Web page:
I have a friend who is Danish. She told me that in Denmark they don't start formally teaching reading until children are nine years old because studies show that is when kids are all ready to read. She said kids pick up a lot before hand but when school starts teaching reading in about third or fourth grade the kids pick it up in a few weeks.
Maybe your daughter is just one of those kids who isn't going to really ''get'' reading until she's a bit older. Is there a way to work with your school to give her time to grow?
Sounds to me like you are doing all the right things. Maybe the system doesn't match your child. another mom
Give her time and love! If it's not already, make reading a part of your nightly routine--maybe you read most and she reads a few sentences here and there at first, then a while down the road, you can alternate pages. Make sure reading is first and foremost seen as a rewarding, fun activity, not something she's forced to do.
It's ridiculous that we expect all kids to read fluently as first-graders. A really developmentally-based program (which most US schools lack) would realize that many great adult readers required years of exposure and practice before they were ready to read on their own. A teacher
I think you should let her be. She will take off with her reading when she is ready. I know of a homeschooled kid who was a poor reader, but his parents never pressured him to read. Finally, around age 8, he became interested in something and the only way he was able to learn more about it was to read. His reading took off! He was reading college-level material by age 12. I cannot imagine what all this pressure to be a good reader must be doing to your daughter. She is so young!! When I read posts like this, I am glad to be homeschooling my daughter. She will blossom at her own pace without the labels that schools give to kids. Nicole
My son is in the exact same situation except that the bottom 3 in his class are at grade level but still below the others. His school provides daily reading help with a reading specialist for 30 min a day. (If this isn't available thru the school system I can imagine it would be expensive!) This has REALLY helped but this month was the first time he has EVER wanted to try to read a book on his own without us forcing it. The magic book was ''The Cat on the Mat is Flat'' and the next one he wants by the same author is ''The Big Fat Cow That Went Kapow''. I can't tell you how much reading this book has given him self confidence and the realization that he can enjoy reading! (Oh and we said it was a present from Grandma so that it wasn't from us, who are always pushing the reading.)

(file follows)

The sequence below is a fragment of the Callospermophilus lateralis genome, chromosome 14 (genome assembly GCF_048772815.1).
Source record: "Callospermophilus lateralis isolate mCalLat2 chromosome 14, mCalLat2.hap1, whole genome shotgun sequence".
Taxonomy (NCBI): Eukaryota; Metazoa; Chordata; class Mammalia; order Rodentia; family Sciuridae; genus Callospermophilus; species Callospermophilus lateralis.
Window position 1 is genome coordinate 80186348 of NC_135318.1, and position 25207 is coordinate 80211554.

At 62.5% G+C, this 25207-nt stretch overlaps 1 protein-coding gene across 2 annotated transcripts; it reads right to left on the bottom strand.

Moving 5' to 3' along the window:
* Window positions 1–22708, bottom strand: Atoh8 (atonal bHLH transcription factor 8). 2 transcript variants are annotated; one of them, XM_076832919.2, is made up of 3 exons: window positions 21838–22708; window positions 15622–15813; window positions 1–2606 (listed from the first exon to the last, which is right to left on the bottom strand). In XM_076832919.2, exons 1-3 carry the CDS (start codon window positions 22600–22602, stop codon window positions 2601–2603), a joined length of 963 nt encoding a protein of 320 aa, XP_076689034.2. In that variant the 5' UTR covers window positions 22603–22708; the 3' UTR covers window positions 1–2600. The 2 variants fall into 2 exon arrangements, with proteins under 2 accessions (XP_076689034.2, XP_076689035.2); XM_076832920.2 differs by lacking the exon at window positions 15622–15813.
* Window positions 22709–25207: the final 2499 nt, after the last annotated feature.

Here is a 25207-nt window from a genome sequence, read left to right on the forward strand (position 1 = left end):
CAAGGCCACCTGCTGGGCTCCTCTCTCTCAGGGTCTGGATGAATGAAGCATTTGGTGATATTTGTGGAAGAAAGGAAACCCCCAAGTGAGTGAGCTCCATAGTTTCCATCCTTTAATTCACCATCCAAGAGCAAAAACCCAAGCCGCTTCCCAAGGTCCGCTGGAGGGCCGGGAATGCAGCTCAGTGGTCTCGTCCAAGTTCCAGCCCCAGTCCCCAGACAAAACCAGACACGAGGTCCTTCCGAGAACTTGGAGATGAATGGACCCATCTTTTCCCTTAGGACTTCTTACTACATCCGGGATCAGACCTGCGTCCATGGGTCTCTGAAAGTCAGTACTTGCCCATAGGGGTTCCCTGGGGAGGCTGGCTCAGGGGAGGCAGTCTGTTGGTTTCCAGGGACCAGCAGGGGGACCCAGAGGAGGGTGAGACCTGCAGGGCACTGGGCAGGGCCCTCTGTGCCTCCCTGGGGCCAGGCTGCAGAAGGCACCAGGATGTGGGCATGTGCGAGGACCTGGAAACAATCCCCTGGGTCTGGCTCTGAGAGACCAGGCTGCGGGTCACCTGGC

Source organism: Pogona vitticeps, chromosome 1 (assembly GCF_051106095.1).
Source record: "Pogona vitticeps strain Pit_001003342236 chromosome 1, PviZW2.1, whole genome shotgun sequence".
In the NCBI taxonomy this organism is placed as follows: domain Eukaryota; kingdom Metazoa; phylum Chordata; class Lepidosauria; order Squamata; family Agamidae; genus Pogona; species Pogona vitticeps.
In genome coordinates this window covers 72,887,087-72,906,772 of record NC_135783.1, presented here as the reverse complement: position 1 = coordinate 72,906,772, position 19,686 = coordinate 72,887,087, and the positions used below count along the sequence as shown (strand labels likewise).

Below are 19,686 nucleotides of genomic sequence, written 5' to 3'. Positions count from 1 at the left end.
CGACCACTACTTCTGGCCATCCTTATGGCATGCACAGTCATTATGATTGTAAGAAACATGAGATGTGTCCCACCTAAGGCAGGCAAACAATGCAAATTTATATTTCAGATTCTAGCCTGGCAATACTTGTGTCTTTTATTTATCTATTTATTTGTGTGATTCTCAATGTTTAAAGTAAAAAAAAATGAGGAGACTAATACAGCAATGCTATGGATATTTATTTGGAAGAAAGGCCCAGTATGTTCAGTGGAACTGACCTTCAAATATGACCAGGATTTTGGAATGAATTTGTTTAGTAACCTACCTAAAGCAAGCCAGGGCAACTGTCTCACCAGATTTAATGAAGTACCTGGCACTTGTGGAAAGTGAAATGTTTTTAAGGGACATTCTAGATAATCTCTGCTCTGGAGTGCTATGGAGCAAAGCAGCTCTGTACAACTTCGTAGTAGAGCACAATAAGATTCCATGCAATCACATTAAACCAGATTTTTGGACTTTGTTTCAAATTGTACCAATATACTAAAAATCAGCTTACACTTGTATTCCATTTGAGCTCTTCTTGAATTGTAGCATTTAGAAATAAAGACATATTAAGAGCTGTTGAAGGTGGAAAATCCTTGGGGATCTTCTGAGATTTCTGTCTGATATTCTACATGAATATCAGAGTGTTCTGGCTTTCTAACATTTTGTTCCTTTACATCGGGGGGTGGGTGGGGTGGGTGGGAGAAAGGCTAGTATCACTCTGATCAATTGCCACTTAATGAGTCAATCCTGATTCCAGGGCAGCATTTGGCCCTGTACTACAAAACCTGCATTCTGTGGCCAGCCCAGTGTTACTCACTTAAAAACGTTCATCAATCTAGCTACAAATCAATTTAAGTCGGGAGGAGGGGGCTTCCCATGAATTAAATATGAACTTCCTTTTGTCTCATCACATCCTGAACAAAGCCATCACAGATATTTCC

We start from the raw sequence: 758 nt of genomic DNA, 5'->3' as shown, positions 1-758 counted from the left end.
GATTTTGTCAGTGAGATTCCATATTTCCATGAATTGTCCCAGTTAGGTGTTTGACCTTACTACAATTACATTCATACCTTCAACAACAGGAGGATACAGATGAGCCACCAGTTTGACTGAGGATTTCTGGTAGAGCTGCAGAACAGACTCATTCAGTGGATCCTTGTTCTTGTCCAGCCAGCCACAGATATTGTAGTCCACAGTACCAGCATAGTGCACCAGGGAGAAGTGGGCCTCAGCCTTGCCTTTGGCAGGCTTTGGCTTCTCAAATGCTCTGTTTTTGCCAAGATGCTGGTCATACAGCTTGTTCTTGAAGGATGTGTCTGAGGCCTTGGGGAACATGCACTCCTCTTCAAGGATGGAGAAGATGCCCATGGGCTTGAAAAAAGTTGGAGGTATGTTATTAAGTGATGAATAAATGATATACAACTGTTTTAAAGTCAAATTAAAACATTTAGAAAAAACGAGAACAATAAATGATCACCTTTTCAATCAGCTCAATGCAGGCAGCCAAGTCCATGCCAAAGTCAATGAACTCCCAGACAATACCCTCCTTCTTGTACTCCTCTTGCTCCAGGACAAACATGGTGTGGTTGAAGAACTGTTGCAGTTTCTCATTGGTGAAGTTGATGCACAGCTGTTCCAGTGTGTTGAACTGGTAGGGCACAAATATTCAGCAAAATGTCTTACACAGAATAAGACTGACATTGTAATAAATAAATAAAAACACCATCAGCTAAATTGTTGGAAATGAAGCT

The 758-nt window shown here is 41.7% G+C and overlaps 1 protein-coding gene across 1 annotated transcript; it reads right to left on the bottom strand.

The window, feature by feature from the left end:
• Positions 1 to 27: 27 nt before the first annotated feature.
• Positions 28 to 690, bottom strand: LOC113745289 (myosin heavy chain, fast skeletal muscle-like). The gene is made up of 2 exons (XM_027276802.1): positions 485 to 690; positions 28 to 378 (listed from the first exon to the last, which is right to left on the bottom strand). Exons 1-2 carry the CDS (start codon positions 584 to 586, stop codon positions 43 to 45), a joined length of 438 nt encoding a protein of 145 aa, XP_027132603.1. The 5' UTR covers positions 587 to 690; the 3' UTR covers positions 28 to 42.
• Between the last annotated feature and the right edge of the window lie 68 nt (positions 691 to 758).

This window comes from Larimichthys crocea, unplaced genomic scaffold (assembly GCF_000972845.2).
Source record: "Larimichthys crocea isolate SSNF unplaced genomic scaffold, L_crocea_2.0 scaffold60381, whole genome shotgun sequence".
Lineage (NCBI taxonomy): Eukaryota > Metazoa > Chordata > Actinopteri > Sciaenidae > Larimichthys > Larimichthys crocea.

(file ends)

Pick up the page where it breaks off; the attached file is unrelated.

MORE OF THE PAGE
I think the extra help is essential, but I can't tell you how many times I have heard ''Oh my kid was the same way and then one day it just clicked and now he's a great reader.'' I'm starting to think some of that is true. Don't know if this has helped. Gwen
WHAO!!! 1st grade? The first thing I'd do is get rid of the tutor. Did the teacher tell you to get a tutor? I'd change teachers!!! Come on....She's in 1st grade!!! Kids develop at such different rates for years that you really can't test or tell what their abilities are at that grade level unless they are severely deficient.
Relax and let her be a kid. Encourage her to read, don't pressure her, read to her a lot. Turn off the TV.
I hope you get a lot of similar responses from teachers and other people in the know. mom of child w/ learning differences.
My advice is to try not to worry too much. I know it is easier said than done, but first grade is awfully young to be ''behind.'' If you check the CA Dept. of Ed. website, you can find the reading standards for first grade. Perhaps she actually meets them, and the school is just pushing for a little more. Anyway, kids develop different skills at different times. They are not all on the same schedule. Keep paying attention and doing all the wonderful things that you are doing, and see how she's doing in a year. Elem. Teacher and Mom